Tenth graders investigate about mitosis, meiosis, and cell differentiation and their purposes and implications in the development and functioning of multicellular organisms. Students use individual journals and a variety of hands-on activities summarized by group discussions.
In this development learning exercise, students review the process of fertilization in placental organisms. Students determine what trimester certain events take place in a fetus' development. This learning exercise has 10 fill in the blank and 7 matching questions.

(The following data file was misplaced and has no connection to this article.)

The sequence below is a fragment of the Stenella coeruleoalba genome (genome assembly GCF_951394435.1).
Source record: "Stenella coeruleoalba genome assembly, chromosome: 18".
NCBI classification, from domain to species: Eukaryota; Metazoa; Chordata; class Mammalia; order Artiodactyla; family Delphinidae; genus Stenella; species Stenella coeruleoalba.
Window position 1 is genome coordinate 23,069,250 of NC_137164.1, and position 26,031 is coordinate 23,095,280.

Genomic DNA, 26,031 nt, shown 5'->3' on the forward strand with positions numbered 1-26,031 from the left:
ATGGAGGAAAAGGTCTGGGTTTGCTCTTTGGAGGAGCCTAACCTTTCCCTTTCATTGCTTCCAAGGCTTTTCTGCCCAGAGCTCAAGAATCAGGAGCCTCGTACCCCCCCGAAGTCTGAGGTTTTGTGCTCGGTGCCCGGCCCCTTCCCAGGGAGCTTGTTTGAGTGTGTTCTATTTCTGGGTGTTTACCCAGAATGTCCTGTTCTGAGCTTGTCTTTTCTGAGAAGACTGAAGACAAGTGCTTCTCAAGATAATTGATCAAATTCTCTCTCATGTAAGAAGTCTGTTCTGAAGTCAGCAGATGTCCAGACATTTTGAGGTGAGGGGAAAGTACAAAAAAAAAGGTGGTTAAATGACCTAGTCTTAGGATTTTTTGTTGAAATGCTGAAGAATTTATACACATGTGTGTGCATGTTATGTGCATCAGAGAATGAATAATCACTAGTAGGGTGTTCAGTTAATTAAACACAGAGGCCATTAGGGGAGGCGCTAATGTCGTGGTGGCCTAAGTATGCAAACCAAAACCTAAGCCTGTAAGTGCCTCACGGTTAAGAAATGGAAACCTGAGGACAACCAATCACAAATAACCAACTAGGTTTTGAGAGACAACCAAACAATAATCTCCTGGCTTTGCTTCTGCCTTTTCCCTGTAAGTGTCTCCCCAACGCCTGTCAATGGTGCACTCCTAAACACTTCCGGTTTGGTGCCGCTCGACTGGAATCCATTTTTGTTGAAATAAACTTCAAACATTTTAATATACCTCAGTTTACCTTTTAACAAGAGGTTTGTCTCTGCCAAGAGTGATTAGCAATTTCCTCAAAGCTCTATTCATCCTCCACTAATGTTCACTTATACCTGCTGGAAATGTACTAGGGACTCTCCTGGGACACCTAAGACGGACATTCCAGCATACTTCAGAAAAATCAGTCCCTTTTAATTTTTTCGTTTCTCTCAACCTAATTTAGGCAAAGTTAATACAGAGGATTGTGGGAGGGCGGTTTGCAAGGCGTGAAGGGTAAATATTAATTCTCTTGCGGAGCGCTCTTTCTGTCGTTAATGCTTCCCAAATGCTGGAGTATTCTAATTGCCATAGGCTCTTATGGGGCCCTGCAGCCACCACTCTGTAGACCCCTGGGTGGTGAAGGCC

Students study karyotyping, which is a process in which chromosomes are cut out from an enlarged picture and arranged in decreasing order of size. They use a template to arrange and glue chromosomes to data sheet, indicate sample code, chromosome abnormality and sex of sample.
Students complete a variety of activities as they examine the ethical issues behind stem cell research and cloning. They make their own ethical decisions on both subjects.
In a sweet simulation, junior geneticists examine the chromosomes of a fictitious Reebop marshmallow animal, combine chromosomes to produce offspring, and then make a model of the resulting Reebop baby. Phenotypes include number of antennae, nose color, number of body segments, leg color, and more! The lesson even addresses X and Y chromosomes for the baby's gender. This memorable activity reinforces concepts of heredity and gives teens practice in using genetics language.